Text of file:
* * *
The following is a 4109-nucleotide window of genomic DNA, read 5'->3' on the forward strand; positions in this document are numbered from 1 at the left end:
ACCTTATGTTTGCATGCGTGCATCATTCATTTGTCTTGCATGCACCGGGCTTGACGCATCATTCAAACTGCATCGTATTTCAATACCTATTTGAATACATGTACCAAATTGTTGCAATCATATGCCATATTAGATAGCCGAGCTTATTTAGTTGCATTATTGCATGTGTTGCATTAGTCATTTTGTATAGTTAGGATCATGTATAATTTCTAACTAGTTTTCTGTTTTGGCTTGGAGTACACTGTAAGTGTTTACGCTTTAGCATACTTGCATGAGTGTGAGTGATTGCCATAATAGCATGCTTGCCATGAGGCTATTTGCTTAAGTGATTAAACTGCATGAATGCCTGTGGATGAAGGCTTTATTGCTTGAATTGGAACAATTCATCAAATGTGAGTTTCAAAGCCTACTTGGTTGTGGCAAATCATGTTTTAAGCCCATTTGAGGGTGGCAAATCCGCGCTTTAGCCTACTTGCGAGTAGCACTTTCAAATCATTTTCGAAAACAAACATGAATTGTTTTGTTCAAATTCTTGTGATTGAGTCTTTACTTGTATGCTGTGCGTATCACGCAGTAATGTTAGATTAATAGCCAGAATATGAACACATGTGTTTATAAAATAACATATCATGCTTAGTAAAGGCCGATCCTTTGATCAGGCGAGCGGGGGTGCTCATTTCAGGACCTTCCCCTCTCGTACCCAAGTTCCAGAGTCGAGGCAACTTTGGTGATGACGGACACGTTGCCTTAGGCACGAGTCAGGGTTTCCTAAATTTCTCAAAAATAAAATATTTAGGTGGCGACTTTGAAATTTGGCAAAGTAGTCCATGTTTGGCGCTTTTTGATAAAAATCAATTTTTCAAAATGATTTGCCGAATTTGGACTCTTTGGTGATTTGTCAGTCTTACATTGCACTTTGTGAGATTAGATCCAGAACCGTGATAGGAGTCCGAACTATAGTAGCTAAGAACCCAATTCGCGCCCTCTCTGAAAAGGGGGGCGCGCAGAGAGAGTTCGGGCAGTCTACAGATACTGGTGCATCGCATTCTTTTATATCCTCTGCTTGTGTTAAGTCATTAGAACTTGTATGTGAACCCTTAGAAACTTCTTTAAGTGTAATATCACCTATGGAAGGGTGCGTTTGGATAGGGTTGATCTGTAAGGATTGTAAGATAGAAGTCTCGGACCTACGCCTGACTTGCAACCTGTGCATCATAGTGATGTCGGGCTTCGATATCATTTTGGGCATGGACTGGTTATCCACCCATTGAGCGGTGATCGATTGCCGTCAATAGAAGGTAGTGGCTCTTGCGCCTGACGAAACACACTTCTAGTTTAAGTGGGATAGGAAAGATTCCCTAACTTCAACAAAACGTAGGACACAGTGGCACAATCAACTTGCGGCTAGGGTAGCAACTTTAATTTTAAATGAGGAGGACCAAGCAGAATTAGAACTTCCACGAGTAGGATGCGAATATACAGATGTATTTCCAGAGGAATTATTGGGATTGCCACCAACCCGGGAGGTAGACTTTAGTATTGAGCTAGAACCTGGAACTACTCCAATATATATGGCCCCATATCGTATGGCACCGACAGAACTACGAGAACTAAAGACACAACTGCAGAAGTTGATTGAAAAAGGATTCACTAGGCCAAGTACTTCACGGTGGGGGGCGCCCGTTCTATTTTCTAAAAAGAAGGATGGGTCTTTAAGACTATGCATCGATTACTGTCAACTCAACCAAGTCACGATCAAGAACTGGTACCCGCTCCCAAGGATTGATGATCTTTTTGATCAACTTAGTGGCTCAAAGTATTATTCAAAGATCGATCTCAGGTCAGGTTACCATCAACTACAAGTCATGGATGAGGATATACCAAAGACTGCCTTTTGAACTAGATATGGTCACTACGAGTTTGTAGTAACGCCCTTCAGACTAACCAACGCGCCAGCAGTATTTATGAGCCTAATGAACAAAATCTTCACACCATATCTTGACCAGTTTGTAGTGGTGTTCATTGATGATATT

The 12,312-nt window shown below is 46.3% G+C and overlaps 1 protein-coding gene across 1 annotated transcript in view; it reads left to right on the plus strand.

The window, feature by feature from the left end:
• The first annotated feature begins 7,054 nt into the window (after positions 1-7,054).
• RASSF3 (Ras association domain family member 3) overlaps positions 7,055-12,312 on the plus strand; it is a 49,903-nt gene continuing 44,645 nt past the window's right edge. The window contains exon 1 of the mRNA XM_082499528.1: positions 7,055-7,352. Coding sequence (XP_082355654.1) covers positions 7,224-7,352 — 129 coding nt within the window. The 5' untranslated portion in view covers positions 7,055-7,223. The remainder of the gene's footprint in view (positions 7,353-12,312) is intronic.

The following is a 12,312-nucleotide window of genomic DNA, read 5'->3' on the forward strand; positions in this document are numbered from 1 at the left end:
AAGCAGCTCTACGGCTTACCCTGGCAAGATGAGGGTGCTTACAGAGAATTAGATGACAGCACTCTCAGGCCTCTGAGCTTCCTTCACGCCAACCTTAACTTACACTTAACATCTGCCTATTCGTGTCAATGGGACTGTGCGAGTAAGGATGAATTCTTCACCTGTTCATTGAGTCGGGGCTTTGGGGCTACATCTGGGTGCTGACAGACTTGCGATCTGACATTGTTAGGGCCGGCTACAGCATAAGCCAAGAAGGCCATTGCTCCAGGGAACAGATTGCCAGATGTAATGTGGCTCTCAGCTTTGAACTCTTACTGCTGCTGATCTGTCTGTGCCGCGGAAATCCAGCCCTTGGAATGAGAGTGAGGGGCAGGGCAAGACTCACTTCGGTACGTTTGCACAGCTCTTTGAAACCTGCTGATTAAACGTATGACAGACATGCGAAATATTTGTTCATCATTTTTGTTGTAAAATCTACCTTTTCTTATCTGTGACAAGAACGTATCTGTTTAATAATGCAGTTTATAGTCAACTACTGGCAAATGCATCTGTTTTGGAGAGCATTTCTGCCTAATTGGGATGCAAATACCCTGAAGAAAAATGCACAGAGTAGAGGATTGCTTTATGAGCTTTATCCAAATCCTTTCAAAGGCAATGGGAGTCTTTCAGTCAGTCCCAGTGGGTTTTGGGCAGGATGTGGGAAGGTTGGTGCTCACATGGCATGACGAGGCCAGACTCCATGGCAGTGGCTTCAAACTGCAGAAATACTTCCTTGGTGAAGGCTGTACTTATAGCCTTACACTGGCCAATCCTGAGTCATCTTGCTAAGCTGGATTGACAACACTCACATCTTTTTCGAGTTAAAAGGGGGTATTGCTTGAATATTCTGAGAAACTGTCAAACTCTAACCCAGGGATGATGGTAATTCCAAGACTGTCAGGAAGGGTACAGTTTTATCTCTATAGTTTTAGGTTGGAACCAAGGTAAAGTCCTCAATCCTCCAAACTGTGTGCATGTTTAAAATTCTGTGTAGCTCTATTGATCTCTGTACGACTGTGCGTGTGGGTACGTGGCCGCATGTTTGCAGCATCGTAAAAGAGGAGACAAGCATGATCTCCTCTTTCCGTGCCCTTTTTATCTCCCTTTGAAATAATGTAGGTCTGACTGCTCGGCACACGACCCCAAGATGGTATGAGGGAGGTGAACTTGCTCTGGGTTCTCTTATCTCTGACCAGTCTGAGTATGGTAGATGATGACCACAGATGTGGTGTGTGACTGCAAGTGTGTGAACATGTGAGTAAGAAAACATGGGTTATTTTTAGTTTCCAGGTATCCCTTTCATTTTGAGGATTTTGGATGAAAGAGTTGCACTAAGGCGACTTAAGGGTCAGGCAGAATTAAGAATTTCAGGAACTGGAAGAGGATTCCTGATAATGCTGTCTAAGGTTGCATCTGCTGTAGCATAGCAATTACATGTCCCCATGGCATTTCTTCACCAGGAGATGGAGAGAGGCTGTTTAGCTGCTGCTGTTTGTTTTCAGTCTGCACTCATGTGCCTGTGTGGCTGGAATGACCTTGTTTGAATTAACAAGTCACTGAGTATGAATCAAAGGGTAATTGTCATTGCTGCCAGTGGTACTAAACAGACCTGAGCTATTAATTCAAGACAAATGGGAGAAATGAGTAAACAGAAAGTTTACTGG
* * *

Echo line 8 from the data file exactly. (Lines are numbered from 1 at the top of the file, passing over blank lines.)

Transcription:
AAGCAGCTCTACGGCTTACCCTGGCAAGATGAGGGTGCTTACAGAGAATTAGATGACAGCACTCTCAGGCCTCTGAGCTTCCTTCACGCCAACCTTAACTTACACTTAACATCTGCCTATTCGTGTCAATGGGACTGTGCGAGTAAGGATGAATTCTTCACCTGTTCATTGAGTCGGGGCTTTGGGGCTACATCTGGGTGCTGACAGACTTGCGATCTGACATTGTTAGGGCCGGCTACAGCATAAGCCAAGAAGGCCATTGCTCCAGGGAACAGATTGCCAGATGTAATGTGGCTCTCAGCTTTGAACTCTTACTGCTGCTGATCTGTCTGTGCCGCGGAAATCCAGCCCTTGGAATGAGAGTGAGGGGCAGGGCAAGACTCACTTCGGTACGTTTGCACAGCTCTTTGAAACCTGCTGATTAAACGTATGACAGACATGCGAAATATTTGTTCATCATTTTTGTTGTAAAATCTACCTTTTCTTATCTGTGACAAGAACGTATCTGTTTAATAATGCAGTTTATAGTCAACTACTGGCAAATGCATCTGTTTTGGAGAGCATTTCTGCCTAATTGGGATGCAAATACCCTGAAGAAAAATGCACAGAGTAGAGGATTGCTTTATGAGCTTTATCCAAATCCTTTCAAAGGCAATGGGAGTCTTTCAGTCAGTCCCAGTGGGTTTTGGGCAGGATGTGGGAAGGTTGGTGCTCACATGGCATGACGAGGCCAGACTCCATGGCAGTGGCTTCAAACTGCAGAAATACTTCCTTGGTGAAGGCTGTACTTATAGCCTTACACTGGCCAATCCTGAGTCATCTTGCTAAGCTGGATTGACAACACTCACATCTTTTTCGAGTTAAAAGGGGGTATTGCTTGAATATTCTGAGAAACTGTCAAACTCTAACCCAGGGATGATGGTAATTCCAAGACTGTCAGGAAGGGTACAGTTTTATCTCTATAGTTTTAGGTTGGAACCAAGGTAAAGTCCTCAATCCTCCAAACTGTGTGCATGTTTAAAATTCTGTGTAGCTCTATTGATCTCTGTACGACTGTGCGTGTGGGTACGTGGCCGCATGTTTGCAGCATCGTAAAAGAGGAGACAAGCATGATCTCCTCTTTCCGTGCCCTTTTTATCTCCCTTTGAAATAATGTAGGTCTGACTGCTCGGCACACGACCCCAAGATGGTATGAGGGAGGTGAACTTGCTCTGGGTTCTCTTATCTCTGACCAGTCTGAGTATGGTAGATGATGACCACAGATGTGGTGTGTGACTGCAAGTGTGTGAACATGTGAGTAAGAAAACATGGGTTATTTTTAGTTTCCAGGTATCCCTTTCATTTTGAGGATTTTGGATGAAAGAGTTGCACTAAGGCGACTTAAGGGTCAGGCAGAATTAAGAATTTCAGGAACTGGAAGAGGATTCCTGATAATGCTGTCTAAGGTTGCATCTGCTGTAGCATAGCAATTACATGTCCCCATGGCATTTCTTCACCAGGAGATGGAGAGAGGCTGTTTAGCTGCTGCTGTTTGTTTTCAGTCTGCACTCATGTGCCTGTGTGGCTGGAATGACCTTGTTTGAATTAACAAGTCACTGAGTATGAATCAAAGGGTAATTGTCATTGCTGCCAGTGGTACTAAACAGACCTGAGCTATTAATTCAAGACAAATGGGAGAAATGAGTAAACAGAAAGTTTACTGG